Gender scripts reflect the roles individuals are shaped to play via forces of culture, social organization, and power dynamics. Blackmore (2002) presents a set of eight gender scripts for women in educational administration that are both “complex and contradictory” (p. 56):
· Being Strong: This script expects a woman to show strength in the face of adversity, discrimination, and resistance, and while retaining a good nature and a “niceness” throughout.
· Superwoman: This script calls upon the woman to be all things to all people no matter the personal cost.
· Leadership over Love: This script recalls the spinster teacher of nineteenth century lore who satisfied her maternal instinct by caring for other people’s children.
· Postmodernist: Women are seen as good change agents in organizations, outside of male networks and peripheral to the dominant culture.
· Women’s Style of Leadership: Women bring a unique skill set including caring, listening, sharing, interpersonal communication strengths and empathic skills.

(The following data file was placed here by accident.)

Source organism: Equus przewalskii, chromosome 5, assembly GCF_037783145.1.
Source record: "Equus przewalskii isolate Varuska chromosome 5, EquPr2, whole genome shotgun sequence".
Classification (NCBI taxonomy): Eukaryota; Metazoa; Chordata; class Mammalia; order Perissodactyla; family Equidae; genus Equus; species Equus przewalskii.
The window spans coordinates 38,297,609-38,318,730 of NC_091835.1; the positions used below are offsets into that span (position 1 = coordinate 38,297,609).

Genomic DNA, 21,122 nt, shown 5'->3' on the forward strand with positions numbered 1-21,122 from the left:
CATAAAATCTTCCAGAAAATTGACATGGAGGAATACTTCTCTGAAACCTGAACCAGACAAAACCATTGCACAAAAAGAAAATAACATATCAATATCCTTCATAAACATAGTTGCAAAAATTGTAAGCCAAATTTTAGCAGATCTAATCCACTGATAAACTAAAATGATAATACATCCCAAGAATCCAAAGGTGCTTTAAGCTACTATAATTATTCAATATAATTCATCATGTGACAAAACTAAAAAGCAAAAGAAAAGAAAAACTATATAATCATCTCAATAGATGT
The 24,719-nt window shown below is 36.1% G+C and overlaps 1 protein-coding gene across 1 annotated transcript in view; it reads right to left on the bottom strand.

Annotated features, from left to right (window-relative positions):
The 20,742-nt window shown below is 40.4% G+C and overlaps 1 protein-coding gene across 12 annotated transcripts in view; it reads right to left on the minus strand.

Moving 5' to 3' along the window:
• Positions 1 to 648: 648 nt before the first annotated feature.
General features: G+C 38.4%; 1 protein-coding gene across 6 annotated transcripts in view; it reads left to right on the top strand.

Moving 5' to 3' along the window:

· Power: Women are powerful because of the knowledge and shared cultural experiences of being female; power is seen as productive rather than repressive.
· Professional Success: This script reads the achievement of women as individual exertions of meritorious hard work.
· Social Male: Women are seen as aggressive, dominant, individualistic, and non-supportive to other women.
Blackmore, J. (2002). Troubling women: The upsides and downsides of leadership and the new managerialism. In C. Reynolds (Ed.), Women and school leadership: International perspectives (pp. 49-69). Albany, SUNY Press.